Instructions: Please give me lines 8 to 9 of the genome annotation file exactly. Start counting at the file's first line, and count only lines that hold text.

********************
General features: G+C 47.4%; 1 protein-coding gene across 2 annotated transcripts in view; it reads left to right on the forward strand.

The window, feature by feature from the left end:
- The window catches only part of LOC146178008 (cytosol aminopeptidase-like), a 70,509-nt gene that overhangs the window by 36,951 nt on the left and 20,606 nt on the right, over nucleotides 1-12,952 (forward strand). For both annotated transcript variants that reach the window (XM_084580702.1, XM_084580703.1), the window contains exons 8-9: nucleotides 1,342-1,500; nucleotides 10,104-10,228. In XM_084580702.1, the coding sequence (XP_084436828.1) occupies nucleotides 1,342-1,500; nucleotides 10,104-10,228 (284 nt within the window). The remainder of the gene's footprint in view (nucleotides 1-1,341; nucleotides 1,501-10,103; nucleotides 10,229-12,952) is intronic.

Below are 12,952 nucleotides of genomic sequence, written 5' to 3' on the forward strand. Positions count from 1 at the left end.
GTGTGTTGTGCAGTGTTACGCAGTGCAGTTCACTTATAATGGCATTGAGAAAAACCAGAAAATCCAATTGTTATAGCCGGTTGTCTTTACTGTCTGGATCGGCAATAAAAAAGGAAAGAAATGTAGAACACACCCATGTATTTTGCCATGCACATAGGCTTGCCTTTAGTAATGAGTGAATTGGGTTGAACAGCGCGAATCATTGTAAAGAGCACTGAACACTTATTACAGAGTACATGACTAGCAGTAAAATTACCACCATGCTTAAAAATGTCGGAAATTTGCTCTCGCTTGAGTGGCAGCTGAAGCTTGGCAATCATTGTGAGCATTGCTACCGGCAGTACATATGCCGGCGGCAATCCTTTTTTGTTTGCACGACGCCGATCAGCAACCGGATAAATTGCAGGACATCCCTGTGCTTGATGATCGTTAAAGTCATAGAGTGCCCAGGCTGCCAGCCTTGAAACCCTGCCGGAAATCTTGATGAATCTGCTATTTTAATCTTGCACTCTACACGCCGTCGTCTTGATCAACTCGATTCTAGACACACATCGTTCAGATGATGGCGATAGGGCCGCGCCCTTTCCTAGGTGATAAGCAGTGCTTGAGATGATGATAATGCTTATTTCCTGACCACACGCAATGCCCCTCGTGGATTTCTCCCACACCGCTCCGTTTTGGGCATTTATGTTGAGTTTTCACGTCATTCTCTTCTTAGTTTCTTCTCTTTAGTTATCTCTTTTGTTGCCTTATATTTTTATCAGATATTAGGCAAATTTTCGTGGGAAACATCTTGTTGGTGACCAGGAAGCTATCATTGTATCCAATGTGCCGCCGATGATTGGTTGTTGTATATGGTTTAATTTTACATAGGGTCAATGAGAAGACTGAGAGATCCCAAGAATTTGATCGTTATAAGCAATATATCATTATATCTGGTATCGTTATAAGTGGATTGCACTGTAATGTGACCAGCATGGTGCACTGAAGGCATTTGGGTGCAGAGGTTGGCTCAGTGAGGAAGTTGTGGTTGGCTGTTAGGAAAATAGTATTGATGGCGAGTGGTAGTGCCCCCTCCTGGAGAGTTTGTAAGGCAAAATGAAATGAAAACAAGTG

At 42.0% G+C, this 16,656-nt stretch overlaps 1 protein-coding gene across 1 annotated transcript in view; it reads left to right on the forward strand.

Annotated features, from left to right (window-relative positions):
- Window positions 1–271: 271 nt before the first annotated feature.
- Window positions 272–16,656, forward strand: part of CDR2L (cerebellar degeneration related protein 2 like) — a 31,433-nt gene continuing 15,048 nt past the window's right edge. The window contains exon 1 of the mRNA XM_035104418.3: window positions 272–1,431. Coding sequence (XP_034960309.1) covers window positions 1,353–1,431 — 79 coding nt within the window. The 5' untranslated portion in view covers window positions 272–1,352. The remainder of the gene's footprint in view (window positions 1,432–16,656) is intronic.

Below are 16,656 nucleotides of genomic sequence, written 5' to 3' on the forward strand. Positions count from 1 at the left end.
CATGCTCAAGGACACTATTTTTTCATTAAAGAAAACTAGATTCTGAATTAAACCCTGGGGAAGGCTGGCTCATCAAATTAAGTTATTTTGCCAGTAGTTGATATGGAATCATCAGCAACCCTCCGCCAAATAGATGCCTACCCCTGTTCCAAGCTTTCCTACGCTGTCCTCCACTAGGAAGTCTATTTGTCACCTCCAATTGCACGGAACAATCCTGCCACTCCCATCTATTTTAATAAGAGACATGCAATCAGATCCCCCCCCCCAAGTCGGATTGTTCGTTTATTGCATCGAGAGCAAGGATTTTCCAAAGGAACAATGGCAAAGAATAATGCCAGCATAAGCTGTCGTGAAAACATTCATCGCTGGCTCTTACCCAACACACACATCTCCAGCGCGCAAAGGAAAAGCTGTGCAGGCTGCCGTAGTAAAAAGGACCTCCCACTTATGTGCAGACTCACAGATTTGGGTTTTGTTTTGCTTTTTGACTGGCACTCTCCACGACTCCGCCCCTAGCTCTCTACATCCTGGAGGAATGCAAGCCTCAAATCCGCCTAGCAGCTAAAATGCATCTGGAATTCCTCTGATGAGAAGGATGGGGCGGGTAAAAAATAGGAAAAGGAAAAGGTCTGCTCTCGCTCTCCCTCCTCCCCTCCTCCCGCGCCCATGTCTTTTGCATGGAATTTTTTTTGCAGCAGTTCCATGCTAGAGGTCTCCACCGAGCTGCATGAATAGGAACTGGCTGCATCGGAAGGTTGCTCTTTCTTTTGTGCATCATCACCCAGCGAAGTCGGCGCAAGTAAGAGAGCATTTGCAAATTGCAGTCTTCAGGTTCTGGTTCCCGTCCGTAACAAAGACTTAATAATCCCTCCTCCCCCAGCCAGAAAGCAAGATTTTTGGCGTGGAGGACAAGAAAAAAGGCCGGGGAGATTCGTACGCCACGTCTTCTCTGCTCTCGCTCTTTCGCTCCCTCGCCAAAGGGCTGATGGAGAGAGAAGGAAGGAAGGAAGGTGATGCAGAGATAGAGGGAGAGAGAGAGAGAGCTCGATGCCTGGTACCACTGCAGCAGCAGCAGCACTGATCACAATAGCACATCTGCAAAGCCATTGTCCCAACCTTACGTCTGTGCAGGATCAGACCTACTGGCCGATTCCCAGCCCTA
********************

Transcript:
- Window positions 1–271: 271 nt before the first annotated feature.
- Window positions 272–16,656, forward strand: part of CDR2L (cerebellar degeneration related protein 2 like) — a 31,433-nt gene continuing 15,048 nt past the window's right edge. The window contains exon 1 of the mRNA XM_035104418.3: window positions 272–1,431. Coding sequence (XP_034960309.1) covers window positions 1,353–1,431 — 79 coding nt within the window. The 5' untranslated portion in view covers window positions 272–1,352. The remainder of the gene's footprint in view (window positions 1,432–16,656) is intronic.